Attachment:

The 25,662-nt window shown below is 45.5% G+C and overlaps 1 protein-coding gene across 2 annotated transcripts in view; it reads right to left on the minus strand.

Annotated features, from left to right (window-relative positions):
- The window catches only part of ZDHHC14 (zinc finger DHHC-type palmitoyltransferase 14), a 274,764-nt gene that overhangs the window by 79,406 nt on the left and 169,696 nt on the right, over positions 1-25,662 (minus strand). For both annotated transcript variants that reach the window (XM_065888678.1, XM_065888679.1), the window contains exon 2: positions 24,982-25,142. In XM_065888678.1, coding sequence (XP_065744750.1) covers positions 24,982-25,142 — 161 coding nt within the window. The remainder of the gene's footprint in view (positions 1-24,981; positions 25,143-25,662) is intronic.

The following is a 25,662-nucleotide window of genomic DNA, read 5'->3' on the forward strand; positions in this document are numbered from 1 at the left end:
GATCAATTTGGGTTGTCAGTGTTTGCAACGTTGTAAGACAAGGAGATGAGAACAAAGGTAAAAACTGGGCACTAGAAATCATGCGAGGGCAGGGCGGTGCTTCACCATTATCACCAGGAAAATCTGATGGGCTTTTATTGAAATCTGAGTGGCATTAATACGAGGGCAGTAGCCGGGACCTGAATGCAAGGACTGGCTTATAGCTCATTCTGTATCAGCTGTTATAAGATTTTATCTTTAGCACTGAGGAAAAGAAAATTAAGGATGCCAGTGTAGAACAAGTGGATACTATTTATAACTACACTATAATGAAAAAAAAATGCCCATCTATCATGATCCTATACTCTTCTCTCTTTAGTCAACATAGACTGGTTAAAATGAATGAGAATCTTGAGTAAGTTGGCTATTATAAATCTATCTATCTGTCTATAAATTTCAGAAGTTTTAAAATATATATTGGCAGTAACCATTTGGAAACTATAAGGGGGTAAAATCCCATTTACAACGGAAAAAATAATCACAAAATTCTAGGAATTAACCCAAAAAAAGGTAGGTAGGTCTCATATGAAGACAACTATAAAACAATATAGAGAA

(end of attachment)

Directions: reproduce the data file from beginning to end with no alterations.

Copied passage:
The 25,662-nt window shown below is 45.5% G+C and overlaps 1 protein-coding gene across 2 annotated transcripts in view; it reads right to left on the minus strand.

Annotated features, from left to right (window-relative positions):
- The window catches only part of ZDHHC14 (zinc finger DHHC-type palmitoyltransferase 14), a 274,764-nt gene that overhangs the window by 79,406 nt on the left and 169,696 nt on the right, over positions 1-25,662 (minus strand). For both annotated transcript variants that reach the window (XM_065888678.1, XM_065888679.1), the window contains exon 2: positions 24,982-25,142. In XM_065888678.1, coding sequence (XP_065744750.1) covers positions 24,982-25,142 — 161 coding nt within the window. The remainder of the gene's footprint in view (positions 1-24,981; positions 25,143-25,662) is intronic.

The following is a 25,662-nucleotide window of genomic DNA, read 5'->3' on the forward strand; positions in this document are numbered from 1 at the left end:
GATCAATTTGGGTTGTCAGTGTTTGCAACGTTGTAAGACAAGGAGATGAGAACAAAGGTAAAAACTGGGCACTAGAAATCATGCGAGGGCAGGGCGGTGCTTCACCATTATCACCAGGAAAATCTGATGGGCTTTTATTGAAATCTGAGTGGCATTAATACGAGGGCAGTAGCCGGGACCTGAATGCAAGGACTGGCTTATAGCTCATTCTGTATCAGCTGTTATAAGATTTTATCTTTAGCACTGAGGAAAAGAAAATTAAGGATGCCAGTGTAGAACAAGTGGATACTATTTATAACTACACTATAATGAAAAAAAAATGCCCATCTATCATGATCCTATACTCTTCTCTCTTTAGTCAACATAGACTGGTTAAAATGAATGAGAATCTTGAGTAAGTTGGCTATTATAAATCTATCTATCTGTCTATAAATTTCAGAAGTTTTAAAATATATATTGGCAGTAACCATTTGGAAACTATAAGGGGGTAAAATCCCATTTACAACGGAAAAAATAATCACAAAATTCTAGGAATTAACCCAAAAAAAGGTAGGTAGGTCTCATATGAAGACAACTATAAAACAATATAGAGAA